Stories from the War-First Meeting: Part 7
Its time for the final part of First Meeting, the first short story in my new WIP Friends of my Enemy! If you haven’t been following along with Monday Reads, you can read Part 1, Part 2, Part 3, Part 4, Part 5, and Part 6 by clicking on the links.
Sometimes the truth is found in intentions and not actions and what is believed is more important than what has been done…
Friends of my Enemy
Stories from the War
First Meeting: Part 7
“We could go to the Pyrenees this weekend. We haven’t gone hiking in years,” Michael said.
“I think there is a ball at the Chinese Embassy to celebrate Moon Cake Day.”
It was Michael’s flat tone that pulled Arinna’s eyes away from the autumn jackets in the window display. She made a mental note of the store name, not daring to buy a coat that expensive while out with Michael. Especially considering his mood. Catching up to his side as he paced away, Arinna threaded her arm under his, clasping his hand.
“You’ve been away every weekend since… I can’t remember the last time you were home,” he said, injured heart in his eyes.
“I know. I’m sorry. You’re right. We should go away. Hiking sounds nice.” And a weekend with her husband would seem a rational reaction to save their marriage. People would expect that.
“It wouldn’t be so bad if…” Michael stopped, turning his face away.
“If what? Michael…” The confusion cemented into a terrified truth when Arinna saw the tears in his eyes. Her thought of needing to pretend to save her marriage the moment before sickened her stomach further. “I’ve never cheated on you. I swear. I haven’t so much as kissed him.”
Michael’s eyes shimmered as he held back whatever emotion rose. Arinna couldn’t read his face. Desperation to understand her husband, and realizing she didn’t, made her shake.
“What do you do on those weekends away then?” he asked, voice harsh. He stared at her, not reaching to erase the tears leaving cold lines on her cheeks.
“Talk. He tells me about growing up here and life in Spain.”
Michael snorted. “You expect me to believe that?”
Hearing it, Arinna didn’t believe it. She fumbled to explain the truth, while the strategic part of her mind caught the people staring at them, giving a wide berth as they walked by. Perfect, her mind hummed, this will make the affair seem that much more real!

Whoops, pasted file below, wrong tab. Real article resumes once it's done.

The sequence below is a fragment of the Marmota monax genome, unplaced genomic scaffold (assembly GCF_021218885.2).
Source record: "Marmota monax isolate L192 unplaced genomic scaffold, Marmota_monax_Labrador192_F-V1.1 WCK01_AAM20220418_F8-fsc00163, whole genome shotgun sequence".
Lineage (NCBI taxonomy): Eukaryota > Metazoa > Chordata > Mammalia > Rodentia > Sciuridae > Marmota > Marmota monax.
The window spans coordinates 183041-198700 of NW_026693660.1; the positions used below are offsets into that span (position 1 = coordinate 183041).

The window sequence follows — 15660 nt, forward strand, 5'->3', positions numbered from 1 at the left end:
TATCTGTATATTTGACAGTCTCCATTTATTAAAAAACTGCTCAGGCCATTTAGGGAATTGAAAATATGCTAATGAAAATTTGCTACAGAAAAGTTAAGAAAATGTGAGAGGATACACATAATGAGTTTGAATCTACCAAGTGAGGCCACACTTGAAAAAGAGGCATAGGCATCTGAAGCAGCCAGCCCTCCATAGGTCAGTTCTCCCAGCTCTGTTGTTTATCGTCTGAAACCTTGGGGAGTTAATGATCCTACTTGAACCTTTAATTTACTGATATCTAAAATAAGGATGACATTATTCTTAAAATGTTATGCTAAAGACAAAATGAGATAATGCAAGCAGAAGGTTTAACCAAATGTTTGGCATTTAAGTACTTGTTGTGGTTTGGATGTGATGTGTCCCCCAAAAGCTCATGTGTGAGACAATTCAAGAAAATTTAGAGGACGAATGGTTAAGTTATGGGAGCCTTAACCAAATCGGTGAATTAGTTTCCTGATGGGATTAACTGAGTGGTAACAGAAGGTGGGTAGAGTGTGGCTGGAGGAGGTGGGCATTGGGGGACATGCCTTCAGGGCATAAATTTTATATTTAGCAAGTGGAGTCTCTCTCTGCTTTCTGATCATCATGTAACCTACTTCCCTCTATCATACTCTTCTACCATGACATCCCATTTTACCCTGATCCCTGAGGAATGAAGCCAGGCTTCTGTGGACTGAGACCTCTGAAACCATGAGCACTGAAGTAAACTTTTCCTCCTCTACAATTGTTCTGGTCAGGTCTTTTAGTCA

“You agreed to this,” she hissed, not wanting her words to carry. “I’ve told you everything!”
“Do you know how many friends have come to warn me about you and Byran? I have seen you together, you know. You’re more than friends. I think you forgot to mention that.”
Standing in front of Michael while trembling so that her hands shook, Arinna wanted to scream. I haven’t done anything wrong! The other side of her counted every weekend away and the times she hadn’t given Michael her attention, but had given it to Byran. She couldn’t remember the last time she’d kissed Michael. Her mind repeated that thought over and over. She couldn’t remember the last time she’d really kissed the man she married. Now, he was staring at her like she was a stranger. And she was. She didn’t know who she’d become. Almost become?
Michael waited for her answer, expression a storm of anger and separation. As if to add the final insult, her phone rang. Fumbling it out of her pocket, she could barely read the number. It was Byran. Of course. Michael laughed a cold rasp as who was calling registered on her face.
“Go on. Answer it.”
“No.” She flicked it off, shoving it back in her pocket before she threw it against a wall. Anger cleared her mind, erasing the trembling in one rush. “I can’t do this. Not anymore.”
Michael paled, swallowing hard. A bit of the anger was replaced with an expression she recognized at last. He was afraid.
She managed the next words with warmth fueled by emotions other than a desire to lash out. “Michael, nothing is worth losing you. We can go home, if that is what you want. If that is what it takes. Things seem less crazy back there. But either way, I’m not doing this anymore.”
His phone rang in answer. He tensed when he saw the number on the screen. “Call him back.”
“Something has happened. Call him back and see what he knows. I’ve got to go in. But,” he turned back to her, hazel eyes dark again. “This isn’t over. Be home tonight. Goddamnit, come home tonight or it is over.”
He left her standing in the boulevard, people glancing at her as they walked by. She was trembling again when she hit redial.
“Arinna, why didn’t you answer? There has been…”
“Byran, we need to talk,” she managed to choke out before she started crying.